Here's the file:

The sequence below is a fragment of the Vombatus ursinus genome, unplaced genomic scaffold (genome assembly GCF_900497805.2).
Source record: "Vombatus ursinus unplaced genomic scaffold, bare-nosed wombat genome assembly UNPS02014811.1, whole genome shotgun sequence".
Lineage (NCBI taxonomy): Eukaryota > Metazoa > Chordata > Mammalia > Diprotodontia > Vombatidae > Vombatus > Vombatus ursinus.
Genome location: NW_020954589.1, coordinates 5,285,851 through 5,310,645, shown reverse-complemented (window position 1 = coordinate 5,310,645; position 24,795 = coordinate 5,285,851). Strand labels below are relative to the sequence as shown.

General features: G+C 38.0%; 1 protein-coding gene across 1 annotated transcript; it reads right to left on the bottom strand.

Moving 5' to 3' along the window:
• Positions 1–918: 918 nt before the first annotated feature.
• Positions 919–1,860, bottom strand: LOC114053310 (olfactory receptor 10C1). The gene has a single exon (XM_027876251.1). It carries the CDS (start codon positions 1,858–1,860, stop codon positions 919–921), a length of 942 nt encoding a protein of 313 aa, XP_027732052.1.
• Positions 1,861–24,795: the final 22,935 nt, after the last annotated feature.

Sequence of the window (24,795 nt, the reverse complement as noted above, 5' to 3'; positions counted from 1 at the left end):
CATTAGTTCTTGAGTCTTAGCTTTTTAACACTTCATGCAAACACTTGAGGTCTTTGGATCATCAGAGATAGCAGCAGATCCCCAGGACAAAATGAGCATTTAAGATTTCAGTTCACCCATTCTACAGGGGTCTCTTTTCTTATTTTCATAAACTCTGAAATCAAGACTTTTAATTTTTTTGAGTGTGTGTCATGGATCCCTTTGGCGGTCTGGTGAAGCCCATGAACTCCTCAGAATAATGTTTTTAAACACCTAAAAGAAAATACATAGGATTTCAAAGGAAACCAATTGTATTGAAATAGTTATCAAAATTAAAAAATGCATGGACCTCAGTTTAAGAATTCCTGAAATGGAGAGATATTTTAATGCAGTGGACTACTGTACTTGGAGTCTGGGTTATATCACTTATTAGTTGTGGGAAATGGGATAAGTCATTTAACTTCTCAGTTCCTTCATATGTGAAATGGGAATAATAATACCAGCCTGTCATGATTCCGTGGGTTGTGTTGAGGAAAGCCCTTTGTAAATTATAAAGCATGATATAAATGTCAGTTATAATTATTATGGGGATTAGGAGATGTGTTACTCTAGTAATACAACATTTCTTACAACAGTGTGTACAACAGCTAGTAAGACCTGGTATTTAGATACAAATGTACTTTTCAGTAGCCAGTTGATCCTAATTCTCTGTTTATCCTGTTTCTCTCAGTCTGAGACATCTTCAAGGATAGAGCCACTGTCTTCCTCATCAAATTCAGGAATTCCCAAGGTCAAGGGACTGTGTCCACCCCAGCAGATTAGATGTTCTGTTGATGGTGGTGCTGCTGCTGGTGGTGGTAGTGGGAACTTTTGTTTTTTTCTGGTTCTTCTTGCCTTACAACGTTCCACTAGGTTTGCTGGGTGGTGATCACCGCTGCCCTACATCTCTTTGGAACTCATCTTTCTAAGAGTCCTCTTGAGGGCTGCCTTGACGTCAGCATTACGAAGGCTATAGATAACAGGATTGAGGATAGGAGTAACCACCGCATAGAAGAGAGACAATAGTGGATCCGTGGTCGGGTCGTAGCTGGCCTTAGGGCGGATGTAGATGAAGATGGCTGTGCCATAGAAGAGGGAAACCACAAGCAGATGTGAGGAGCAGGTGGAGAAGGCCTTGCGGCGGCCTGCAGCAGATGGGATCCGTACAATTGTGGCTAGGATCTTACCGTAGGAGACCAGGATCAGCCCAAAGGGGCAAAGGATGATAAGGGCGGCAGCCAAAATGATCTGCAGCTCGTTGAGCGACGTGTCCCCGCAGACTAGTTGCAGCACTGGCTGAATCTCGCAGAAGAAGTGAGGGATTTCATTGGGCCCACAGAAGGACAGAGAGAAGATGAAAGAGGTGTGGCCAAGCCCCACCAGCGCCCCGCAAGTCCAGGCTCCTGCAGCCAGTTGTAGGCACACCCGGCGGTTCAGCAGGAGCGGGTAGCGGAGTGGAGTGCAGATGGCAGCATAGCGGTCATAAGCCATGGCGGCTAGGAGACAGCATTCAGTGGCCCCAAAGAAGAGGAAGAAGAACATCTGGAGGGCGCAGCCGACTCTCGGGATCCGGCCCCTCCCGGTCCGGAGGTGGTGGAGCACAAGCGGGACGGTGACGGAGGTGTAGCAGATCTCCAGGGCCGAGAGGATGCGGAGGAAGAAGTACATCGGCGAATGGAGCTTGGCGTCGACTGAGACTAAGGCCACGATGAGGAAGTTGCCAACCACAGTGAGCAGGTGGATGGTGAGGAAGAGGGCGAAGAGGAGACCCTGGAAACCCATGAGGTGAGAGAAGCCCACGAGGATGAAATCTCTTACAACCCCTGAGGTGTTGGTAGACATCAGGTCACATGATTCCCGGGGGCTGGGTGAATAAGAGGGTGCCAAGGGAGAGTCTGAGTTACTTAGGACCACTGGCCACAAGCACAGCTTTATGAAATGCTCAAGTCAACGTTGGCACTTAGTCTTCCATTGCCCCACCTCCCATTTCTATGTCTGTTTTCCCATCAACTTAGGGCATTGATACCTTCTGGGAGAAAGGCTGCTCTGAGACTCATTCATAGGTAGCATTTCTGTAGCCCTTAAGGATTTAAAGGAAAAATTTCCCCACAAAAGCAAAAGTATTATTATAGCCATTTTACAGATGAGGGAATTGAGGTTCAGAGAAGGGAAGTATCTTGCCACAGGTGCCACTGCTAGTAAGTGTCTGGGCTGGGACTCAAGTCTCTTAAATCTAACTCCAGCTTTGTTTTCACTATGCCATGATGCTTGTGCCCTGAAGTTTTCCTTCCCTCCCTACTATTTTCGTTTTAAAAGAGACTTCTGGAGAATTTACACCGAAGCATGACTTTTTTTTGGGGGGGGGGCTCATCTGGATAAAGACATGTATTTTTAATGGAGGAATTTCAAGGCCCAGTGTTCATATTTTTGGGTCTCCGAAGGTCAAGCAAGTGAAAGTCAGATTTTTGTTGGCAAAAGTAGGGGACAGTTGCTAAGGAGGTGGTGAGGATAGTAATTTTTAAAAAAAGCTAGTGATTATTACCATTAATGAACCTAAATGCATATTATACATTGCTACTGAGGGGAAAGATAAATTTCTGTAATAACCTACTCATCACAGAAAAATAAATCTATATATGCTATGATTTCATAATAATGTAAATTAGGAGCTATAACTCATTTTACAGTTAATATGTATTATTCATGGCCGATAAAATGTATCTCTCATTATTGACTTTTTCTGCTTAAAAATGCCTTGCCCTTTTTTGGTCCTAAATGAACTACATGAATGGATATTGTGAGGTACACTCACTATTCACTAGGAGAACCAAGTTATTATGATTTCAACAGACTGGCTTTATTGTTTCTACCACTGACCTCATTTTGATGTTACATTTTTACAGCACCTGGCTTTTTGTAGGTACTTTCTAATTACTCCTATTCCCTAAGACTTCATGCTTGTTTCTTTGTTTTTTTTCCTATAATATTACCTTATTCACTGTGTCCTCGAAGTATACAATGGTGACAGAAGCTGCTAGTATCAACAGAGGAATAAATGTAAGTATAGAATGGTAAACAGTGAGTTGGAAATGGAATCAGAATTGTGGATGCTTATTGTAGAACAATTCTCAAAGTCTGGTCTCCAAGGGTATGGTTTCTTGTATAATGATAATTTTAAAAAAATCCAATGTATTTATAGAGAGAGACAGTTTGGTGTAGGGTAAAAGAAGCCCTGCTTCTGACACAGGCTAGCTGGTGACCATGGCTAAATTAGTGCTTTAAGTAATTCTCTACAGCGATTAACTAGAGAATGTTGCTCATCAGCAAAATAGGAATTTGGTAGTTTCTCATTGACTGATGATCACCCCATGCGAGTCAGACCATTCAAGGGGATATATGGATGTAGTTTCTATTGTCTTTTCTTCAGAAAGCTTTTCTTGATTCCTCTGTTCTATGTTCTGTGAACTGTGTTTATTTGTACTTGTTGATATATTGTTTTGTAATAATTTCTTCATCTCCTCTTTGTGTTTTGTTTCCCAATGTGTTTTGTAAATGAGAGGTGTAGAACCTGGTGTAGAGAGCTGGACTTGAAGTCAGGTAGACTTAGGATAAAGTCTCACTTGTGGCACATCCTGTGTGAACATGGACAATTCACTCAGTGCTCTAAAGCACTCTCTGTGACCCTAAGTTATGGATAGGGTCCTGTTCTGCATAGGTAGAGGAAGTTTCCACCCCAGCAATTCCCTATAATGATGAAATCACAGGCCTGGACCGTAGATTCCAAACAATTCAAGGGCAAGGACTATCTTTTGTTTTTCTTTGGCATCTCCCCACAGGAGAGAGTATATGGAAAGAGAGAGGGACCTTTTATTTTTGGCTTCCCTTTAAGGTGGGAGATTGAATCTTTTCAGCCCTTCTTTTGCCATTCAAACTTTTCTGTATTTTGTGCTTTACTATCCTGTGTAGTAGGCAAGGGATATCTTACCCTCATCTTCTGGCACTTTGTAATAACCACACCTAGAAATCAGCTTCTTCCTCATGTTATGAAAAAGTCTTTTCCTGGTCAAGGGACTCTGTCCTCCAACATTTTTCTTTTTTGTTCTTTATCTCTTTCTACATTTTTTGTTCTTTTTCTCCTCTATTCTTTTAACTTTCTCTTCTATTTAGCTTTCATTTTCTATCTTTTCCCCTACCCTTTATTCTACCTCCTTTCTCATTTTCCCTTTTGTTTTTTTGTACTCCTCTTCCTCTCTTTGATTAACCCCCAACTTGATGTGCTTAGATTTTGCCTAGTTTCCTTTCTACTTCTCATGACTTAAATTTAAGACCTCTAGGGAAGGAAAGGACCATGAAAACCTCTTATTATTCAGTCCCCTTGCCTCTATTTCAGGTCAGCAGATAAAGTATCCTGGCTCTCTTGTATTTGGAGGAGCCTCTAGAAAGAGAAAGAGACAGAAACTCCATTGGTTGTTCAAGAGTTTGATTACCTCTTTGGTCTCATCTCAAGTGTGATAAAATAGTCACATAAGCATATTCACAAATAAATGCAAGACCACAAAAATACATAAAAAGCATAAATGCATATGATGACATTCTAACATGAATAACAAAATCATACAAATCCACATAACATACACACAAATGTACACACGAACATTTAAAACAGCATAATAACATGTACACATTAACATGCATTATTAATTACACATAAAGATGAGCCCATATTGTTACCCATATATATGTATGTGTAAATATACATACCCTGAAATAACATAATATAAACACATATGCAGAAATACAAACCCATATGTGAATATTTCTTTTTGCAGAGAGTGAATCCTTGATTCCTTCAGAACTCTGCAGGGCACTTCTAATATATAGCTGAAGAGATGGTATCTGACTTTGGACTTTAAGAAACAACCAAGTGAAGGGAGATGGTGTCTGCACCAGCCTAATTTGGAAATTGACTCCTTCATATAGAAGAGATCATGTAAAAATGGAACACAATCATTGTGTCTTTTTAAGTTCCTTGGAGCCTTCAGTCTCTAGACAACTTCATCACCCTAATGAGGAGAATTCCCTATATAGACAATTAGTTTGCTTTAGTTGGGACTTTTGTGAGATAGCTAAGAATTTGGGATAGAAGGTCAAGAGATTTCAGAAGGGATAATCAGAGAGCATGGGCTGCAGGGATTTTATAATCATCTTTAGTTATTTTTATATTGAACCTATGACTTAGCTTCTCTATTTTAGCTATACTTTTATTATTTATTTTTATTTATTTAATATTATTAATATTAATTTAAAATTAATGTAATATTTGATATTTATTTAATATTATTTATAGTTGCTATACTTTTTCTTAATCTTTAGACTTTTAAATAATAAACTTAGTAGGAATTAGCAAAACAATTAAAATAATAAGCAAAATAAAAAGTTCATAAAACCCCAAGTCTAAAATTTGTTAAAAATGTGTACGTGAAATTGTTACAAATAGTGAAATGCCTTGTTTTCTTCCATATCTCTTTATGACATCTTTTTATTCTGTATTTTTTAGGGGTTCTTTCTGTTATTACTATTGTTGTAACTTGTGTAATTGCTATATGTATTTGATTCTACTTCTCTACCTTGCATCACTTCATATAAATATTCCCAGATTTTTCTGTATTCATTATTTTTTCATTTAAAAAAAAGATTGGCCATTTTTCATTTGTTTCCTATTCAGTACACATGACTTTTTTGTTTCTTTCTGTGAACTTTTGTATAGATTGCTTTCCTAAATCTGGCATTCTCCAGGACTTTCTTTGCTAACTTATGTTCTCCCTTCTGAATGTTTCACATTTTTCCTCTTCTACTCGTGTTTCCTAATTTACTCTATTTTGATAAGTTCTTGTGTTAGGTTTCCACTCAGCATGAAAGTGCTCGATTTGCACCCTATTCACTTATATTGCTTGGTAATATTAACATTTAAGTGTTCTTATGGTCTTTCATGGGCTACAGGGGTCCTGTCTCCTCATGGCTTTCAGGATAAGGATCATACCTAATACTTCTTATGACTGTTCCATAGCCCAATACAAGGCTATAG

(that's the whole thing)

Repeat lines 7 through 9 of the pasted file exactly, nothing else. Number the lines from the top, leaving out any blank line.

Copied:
• Positions 1–918: 918 nt before the first annotated feature.
• Positions 919–1,860, bottom strand: LOC114053310 (olfactory receptor 10C1). The gene has a single exon (XM_027876251.1). It carries the CDS (start codon positions 1,858–1,860, stop codon positions 919–921), a length of 942 nt encoding a protein of 313 aa, XP_027732052.1.
• Positions 1,861–24,795: the final 22,935 nt, after the last annotated feature.